This article examines the most recent changes in Australian parole laws, policies and practices in the context of the changing relations between legislatures, the courts and parole authorities. It argues that legislatures, purportedly reflecting public opinion, have become less willing to trust either the courts or parole boards and have eroded their authority, powers and discretion. It provides examples of legislative changes that have altered the purposes of parole and introduced mandatory or presumptive non-parole periods, as well as overriding, by-passing and restricting parole.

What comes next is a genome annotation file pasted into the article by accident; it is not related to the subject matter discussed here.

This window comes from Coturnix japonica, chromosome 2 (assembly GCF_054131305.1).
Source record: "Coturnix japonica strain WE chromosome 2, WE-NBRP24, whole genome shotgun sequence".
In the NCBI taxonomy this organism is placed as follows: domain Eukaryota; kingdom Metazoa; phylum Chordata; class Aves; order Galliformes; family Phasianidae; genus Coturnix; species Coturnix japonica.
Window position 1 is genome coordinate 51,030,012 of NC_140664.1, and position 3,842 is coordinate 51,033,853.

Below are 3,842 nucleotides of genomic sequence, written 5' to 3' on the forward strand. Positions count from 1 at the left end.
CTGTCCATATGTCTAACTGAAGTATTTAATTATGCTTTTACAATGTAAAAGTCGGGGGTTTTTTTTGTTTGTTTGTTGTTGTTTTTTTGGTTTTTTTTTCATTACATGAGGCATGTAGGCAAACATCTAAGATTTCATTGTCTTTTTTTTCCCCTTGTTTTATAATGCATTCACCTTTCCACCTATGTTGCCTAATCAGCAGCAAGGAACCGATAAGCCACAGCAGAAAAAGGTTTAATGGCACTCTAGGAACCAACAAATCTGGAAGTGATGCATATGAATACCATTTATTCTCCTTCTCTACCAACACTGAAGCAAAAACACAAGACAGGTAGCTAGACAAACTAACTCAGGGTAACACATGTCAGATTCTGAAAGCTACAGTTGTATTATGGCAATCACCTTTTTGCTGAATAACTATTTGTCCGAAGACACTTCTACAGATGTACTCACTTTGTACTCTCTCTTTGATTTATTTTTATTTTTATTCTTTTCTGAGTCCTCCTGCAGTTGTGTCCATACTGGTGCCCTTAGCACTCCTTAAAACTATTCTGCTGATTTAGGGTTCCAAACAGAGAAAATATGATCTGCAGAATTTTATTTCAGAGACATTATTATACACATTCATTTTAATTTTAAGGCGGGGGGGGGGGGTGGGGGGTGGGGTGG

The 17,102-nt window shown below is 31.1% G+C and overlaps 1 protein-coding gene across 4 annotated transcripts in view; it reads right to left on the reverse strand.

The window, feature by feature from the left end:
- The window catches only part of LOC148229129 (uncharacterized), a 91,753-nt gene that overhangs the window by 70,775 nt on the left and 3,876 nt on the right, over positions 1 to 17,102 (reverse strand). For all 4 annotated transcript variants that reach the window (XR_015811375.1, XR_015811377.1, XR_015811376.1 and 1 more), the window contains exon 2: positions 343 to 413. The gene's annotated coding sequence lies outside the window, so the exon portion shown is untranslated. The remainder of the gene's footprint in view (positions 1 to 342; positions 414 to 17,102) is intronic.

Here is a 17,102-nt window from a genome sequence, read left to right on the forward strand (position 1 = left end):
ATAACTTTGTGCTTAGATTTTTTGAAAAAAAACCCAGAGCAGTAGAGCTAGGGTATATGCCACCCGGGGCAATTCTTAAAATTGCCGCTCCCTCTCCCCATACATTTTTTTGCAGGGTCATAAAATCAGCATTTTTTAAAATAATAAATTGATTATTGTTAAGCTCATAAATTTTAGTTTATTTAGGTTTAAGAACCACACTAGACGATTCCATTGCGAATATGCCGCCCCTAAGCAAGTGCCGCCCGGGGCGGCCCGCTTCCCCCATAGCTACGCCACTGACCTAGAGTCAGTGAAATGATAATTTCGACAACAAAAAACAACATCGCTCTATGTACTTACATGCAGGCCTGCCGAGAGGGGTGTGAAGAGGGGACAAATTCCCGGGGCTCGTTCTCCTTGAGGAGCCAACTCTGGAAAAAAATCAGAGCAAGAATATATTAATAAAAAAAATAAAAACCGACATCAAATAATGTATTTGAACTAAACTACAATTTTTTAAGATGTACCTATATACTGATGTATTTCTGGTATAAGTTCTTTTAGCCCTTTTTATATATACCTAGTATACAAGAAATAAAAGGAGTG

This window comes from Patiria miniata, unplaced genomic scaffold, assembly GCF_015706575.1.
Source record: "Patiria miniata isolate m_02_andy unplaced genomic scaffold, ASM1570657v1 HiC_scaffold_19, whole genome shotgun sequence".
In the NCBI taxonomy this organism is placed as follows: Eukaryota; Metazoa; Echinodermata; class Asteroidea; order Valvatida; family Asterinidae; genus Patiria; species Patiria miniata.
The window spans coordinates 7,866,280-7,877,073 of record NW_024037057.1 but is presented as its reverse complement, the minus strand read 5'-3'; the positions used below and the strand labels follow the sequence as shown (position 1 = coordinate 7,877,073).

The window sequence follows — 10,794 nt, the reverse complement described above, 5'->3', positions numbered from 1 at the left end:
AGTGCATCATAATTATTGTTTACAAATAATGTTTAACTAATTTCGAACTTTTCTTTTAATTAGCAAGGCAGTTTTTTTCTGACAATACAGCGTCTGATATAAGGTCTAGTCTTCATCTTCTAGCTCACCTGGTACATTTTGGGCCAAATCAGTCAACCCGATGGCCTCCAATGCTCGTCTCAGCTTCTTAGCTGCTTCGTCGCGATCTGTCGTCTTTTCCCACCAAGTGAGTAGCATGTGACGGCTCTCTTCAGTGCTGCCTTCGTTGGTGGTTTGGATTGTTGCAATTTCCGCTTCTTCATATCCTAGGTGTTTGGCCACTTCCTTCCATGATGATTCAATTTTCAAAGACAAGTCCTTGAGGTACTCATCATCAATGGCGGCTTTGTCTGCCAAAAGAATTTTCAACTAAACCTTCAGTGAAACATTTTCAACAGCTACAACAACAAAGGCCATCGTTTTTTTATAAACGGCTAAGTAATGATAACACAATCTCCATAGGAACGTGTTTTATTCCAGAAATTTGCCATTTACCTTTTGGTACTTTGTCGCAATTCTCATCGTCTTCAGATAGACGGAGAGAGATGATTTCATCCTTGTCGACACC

|Number of pages||26|
|Journal||QUT Law Review|
|Publication status||Published - 16 Feb 2018|